The candy stores of academia

Over lunch I had one of those really excellent discussions you can enjoy with grad students at the University of Michigan. Among a thousand interesting topics we talked about the question of career options for grad students after graduation. Of course, we started debating the usual sad story: being academically brought up at a research university your supervisors will hardly ever discuss alternatives to a career in academia because, well, they obviously did not pursue alternative career paths and hence have little to share on the topic. Of course, most faculty will argue that they are in the education business (not the certification business) so they need to focus on educating you about (their) research topics. At this point it’s not difficult to start a rant for a day or two…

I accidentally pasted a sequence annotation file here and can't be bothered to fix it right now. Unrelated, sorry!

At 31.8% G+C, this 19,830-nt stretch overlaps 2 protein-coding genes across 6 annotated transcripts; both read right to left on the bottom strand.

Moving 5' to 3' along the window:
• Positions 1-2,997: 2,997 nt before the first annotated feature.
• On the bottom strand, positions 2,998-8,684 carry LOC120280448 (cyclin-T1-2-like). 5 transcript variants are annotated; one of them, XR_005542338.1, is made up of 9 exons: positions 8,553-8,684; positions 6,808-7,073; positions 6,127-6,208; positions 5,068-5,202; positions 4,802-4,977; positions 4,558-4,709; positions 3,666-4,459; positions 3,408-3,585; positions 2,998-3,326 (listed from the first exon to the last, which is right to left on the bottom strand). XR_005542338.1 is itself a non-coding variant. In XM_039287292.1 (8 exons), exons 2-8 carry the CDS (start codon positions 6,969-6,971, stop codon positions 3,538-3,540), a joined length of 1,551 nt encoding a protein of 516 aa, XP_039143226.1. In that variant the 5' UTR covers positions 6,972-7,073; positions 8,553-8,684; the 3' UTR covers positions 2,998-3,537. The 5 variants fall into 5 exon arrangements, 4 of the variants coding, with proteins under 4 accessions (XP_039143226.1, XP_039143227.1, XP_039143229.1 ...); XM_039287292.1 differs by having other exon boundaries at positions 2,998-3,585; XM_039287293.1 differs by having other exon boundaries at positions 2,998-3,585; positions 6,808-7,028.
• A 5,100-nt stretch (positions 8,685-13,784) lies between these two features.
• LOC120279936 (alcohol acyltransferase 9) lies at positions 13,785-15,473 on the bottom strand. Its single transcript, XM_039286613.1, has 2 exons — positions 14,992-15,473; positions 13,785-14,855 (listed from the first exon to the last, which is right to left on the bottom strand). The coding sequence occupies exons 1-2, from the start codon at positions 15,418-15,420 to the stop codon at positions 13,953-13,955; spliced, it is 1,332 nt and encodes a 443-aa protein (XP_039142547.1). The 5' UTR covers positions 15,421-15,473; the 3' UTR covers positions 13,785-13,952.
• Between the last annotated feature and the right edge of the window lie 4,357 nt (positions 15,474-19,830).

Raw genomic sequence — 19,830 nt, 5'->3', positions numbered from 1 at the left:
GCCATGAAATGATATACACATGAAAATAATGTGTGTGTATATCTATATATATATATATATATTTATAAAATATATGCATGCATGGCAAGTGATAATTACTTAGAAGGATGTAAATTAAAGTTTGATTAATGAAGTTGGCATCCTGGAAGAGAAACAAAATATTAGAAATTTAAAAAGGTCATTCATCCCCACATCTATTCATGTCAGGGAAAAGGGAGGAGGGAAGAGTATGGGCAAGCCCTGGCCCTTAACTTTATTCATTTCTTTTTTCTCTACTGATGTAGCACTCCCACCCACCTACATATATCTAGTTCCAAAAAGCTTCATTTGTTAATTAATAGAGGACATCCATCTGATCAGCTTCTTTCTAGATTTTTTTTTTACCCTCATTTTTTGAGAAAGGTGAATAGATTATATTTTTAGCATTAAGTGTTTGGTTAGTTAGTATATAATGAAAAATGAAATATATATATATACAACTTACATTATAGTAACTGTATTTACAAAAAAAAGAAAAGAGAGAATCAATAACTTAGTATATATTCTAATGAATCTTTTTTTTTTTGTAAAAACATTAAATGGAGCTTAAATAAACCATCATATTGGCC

Thankfully, the grad student gave it an interesting twist by mentioning the experience of a friend higher up in the academic food chain at a university in a city far far away. Said friend did, in fact, try hard to do just what we both complained about and invested a large amount of time in pointing out the risks of an academic career. Unfortunately, it turned out that the students could not be bothered to consider alternatives, would be annoyed and generally opposed to information on the subject.

This is, unfortunately, not really surprising. Universities are, in essence, the candy stores of academia. The students are like small children in awe of people who seemingly live in the candy store. What child would believe them when they say that you shouldn’t eat candy all day long?

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